It’s fall again and for some of our clients that means getting kids ready to go back to school. It also happens to be that time of year when our country takes on the annual pilgrimage to discuss childhood obesity. This is an issue that is important to our HDX family as we feel firmly that good health and fitness values begin at an early age as well as family and friends play an important role in being positive role models to the younger members of our community.
To understand the severity of the problem, we have to view the data:
- Childhood obesity has more than doubled in children and quadrupled in adolescents in the past 30 years
- The percentage of children aged 6–11 years in the United States who were obese increased from 7% in 1980 to nearly 18% in 2012. Similarly, the percentage of adolescents aged 12–19 years who were obese increased from 5% to nearly 21% over the same period.
- In 2012, more than one third of children and adolescents were overweight or obese.
And now, the effects of childhood obesity:
- Children and adolescents who are obese are likely to be obese as adults and are therefore more at risk for adult health problems such as heart disease, type 2 diabetes, stroke, several types of cancer, and osteoarthritis. One study showed that children who became obese as early as age 2 were more likely to be obese as adults
- Overweight and obesity are associated with increased risk for many types of cancer, including cancer of the breast, colon, endometrium, esophagus, kidney, pancreas, gall bladder, thyroid, ovary, cervix, and prostate, as well as multiple myeloma and Hodgkin’s lymphoma.
The points above are alarming, and we at HDX feel we have an obligation to address this issue and work with you to develop a prevention strategy.
Curing childhood obesity is not rocket science, its using common sense to take small steps that lead to a path to good health over the long-term. As a Type 2 Diabetic and a father of a 3 year old, my wife and I take great care in addressing what we eat along with staying active outdoors to instill good values in our son. Our simple program involves nutrition and daily activities that are easy for all parents to follow:
What to feed your kids is important; after all, they will want to eat what you eat so make sure that you lead by example. We have found that including our son in the cooking process and allowing him to be in the kitchen asking questions about what we’re cooking makes him feel part of the process. He’s engaged and invested and is happy to eat whatever we make together. We also let him choose what he wants to eat by giving him options (do you want chicken with veggies or turkey and cheese?) He loves being in charge of what he eats and we find that he eats more variety and is also more open to trying new foods when we make him part of meal planning. I also recommend these simple tips:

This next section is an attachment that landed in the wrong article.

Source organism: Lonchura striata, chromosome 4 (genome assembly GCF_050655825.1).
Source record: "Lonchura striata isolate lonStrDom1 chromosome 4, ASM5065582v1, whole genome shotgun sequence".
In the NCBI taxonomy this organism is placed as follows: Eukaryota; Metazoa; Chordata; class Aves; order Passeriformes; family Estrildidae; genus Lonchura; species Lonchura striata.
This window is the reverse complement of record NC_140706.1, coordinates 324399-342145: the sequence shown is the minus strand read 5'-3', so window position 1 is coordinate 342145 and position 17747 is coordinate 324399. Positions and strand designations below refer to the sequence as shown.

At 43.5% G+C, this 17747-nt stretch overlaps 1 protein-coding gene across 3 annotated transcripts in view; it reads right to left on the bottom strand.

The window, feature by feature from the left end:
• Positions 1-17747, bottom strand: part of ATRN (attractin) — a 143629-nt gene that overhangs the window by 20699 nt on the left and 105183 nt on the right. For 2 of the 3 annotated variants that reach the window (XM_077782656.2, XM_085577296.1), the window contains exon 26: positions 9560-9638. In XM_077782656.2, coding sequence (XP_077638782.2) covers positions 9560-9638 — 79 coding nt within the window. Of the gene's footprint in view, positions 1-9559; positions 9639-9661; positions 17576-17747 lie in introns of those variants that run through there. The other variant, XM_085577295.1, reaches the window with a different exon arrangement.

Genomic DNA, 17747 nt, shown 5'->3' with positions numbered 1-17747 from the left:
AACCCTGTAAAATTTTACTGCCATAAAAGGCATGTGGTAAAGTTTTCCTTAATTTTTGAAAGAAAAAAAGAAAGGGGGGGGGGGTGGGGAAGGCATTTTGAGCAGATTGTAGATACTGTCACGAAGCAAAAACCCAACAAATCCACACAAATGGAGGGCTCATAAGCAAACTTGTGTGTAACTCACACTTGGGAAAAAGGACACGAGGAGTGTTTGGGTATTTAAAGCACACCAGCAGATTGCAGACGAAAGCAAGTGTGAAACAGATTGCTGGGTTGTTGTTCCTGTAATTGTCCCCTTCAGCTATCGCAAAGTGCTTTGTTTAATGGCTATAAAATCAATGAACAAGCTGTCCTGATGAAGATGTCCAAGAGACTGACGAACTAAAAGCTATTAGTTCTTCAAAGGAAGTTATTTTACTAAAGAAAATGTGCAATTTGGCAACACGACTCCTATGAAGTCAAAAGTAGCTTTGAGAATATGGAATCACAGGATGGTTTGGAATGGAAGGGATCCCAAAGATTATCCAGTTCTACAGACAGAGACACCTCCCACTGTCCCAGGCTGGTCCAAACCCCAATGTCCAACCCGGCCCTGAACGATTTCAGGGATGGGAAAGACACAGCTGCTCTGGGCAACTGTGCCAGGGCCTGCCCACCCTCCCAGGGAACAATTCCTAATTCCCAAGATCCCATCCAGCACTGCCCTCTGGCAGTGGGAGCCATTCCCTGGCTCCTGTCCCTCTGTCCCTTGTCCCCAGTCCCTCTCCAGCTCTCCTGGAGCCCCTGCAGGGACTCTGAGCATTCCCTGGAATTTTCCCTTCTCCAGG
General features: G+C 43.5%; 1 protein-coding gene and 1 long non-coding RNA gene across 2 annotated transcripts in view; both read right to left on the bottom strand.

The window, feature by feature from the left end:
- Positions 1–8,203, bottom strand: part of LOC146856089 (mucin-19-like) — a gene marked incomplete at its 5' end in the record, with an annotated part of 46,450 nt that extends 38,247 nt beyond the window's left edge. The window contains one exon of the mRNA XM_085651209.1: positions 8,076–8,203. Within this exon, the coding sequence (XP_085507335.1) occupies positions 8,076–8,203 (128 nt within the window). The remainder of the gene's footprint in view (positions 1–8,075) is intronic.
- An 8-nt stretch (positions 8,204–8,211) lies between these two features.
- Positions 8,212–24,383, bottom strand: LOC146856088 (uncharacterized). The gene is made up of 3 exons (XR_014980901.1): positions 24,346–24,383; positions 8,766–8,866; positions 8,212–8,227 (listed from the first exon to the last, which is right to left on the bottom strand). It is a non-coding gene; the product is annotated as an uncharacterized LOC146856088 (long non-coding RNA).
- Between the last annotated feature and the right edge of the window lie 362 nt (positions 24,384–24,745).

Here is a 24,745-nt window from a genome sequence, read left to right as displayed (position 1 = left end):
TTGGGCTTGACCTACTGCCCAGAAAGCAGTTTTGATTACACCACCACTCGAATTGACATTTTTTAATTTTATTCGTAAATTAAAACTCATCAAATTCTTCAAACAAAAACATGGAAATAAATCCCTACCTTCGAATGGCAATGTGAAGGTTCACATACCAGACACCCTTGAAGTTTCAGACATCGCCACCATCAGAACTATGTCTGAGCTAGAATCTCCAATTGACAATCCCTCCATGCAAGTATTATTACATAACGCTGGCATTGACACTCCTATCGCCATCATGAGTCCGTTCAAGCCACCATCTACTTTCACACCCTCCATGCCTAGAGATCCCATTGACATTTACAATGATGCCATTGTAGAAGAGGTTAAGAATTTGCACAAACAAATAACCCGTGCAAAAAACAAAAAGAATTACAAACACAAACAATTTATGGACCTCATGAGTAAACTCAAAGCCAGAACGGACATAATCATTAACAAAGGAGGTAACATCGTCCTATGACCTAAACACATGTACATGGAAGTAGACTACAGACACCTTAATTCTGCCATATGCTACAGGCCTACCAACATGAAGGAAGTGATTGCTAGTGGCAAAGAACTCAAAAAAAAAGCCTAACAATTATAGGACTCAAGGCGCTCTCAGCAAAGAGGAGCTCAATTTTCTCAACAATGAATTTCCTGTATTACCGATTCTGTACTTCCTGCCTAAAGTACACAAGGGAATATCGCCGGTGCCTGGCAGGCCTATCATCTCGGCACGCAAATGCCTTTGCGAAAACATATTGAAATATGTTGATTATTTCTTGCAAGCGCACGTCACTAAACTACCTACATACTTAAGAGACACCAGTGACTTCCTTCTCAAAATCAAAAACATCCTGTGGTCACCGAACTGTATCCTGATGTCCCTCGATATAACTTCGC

- Balanced meals and healthy snacks throughout the day
- Home cooked meals at least twice a day
- Fruit and vegetables are considered dessert in our house (and yes, our son loves his veggies)
- Portion control: smaller plates help to keep kids from overeating
Keeping the blood flowing is just as important to what we put in our bodies and especially for young growing bodies. We have several activities that we plan everyday, whether its going to the park, playing the backyard, going to the beach, etc. There is always something to do besides sitting around watching TV. One of the simplest things I do to make sure that our son gets extra activity is we always park the farthest in a parking lot, whether it’s dropping him off at school, running to the grocery store, heading to the beach or hitting Disneyland. We try and get as many steps in as we can and they also allow for a little extra talk time with our little dude.
At HDX we believe that it’s never too early to lay a good foundation for young people. Whether you’re a parent, sibling, relative or friend, we all have an obligation to share and pass along good health and fitness values. I see it making a difference in our little boy and we hope he’ll lead a healthy and fit life.
If any of you parents have thoughts or other tips to add to this conversation, please share your thoughts with us on Facebook.